• radiation mechanisms: non-thermal;
  • methods: analytical;
  • gamma-ray burst: general;
  • gamma-ray burst: individual: GRB 080916C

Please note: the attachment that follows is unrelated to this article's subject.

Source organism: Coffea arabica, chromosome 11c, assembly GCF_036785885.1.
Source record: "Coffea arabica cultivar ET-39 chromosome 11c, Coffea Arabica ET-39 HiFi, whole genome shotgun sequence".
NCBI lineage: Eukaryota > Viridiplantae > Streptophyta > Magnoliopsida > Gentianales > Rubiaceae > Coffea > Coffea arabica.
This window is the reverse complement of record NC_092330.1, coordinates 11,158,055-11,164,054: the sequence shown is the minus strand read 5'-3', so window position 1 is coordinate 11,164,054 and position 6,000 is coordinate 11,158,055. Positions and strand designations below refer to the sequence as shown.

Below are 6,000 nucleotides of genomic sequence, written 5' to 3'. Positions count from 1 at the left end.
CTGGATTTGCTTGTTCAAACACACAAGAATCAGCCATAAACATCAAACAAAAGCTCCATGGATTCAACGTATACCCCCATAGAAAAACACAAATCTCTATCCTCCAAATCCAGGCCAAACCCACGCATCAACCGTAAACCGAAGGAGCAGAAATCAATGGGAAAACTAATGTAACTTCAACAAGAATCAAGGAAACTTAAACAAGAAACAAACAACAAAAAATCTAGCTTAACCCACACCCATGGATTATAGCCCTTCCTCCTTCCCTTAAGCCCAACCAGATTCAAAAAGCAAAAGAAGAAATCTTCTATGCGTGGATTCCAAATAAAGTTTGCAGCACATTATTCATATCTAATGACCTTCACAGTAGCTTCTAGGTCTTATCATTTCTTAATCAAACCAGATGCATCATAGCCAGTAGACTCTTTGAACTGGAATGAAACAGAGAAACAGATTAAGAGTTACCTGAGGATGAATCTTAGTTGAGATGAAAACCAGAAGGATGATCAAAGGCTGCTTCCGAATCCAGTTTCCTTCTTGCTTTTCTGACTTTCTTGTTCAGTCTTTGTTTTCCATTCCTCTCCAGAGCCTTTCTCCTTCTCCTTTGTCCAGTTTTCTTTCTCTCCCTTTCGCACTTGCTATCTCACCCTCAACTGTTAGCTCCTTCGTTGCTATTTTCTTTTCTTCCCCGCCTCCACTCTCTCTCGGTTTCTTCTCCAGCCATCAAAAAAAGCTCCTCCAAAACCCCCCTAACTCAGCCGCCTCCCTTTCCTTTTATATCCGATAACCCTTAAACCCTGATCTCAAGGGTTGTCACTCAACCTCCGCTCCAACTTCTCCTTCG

Synchrotron radiation mechanism, when electrons are accelerated in a relativistic shock, is known to have serious problems in explaining the observed gamma-ray spectrum below the peak for most gamma-ray bursts (GRBs); the synchrotron spectrum below the peak is much softer than observed spectra. Recently, the possibility that electrons responsible for the radiation cool via inverse Compton, but in the Klein–Nishina regime, has been proposed as a solution to this problem. We provide an analytical study of this effect and show that it leads to a hardening of the low-energy spectrum but not enough to make it consistent with the observed spectra for most GRBs (this is assuming that electrons are injected continuously over a time-scale comparable to the dynamical time-scale, as is expected for internal shocks of GRBs). In particular, we find that it is not possible to obtain a spectrum with α > −0.1 (fν ∝ να), where the typical observed value is α ∼ 0. Moreover, extreme values for a number of parameters are required in order that α ∼ −0.1: the energy fraction in magnetic field needs to be less than about 10−4, the thermal Lorentz factor of electrons should be larger than 106 and the radius where gamma-rays are produced should be not too far away from the deceleration radius. These difficulties suggest that the synchrotron radiation mechanism in internal shocks does not provide a self-consistent solution when α ≳ −0.2.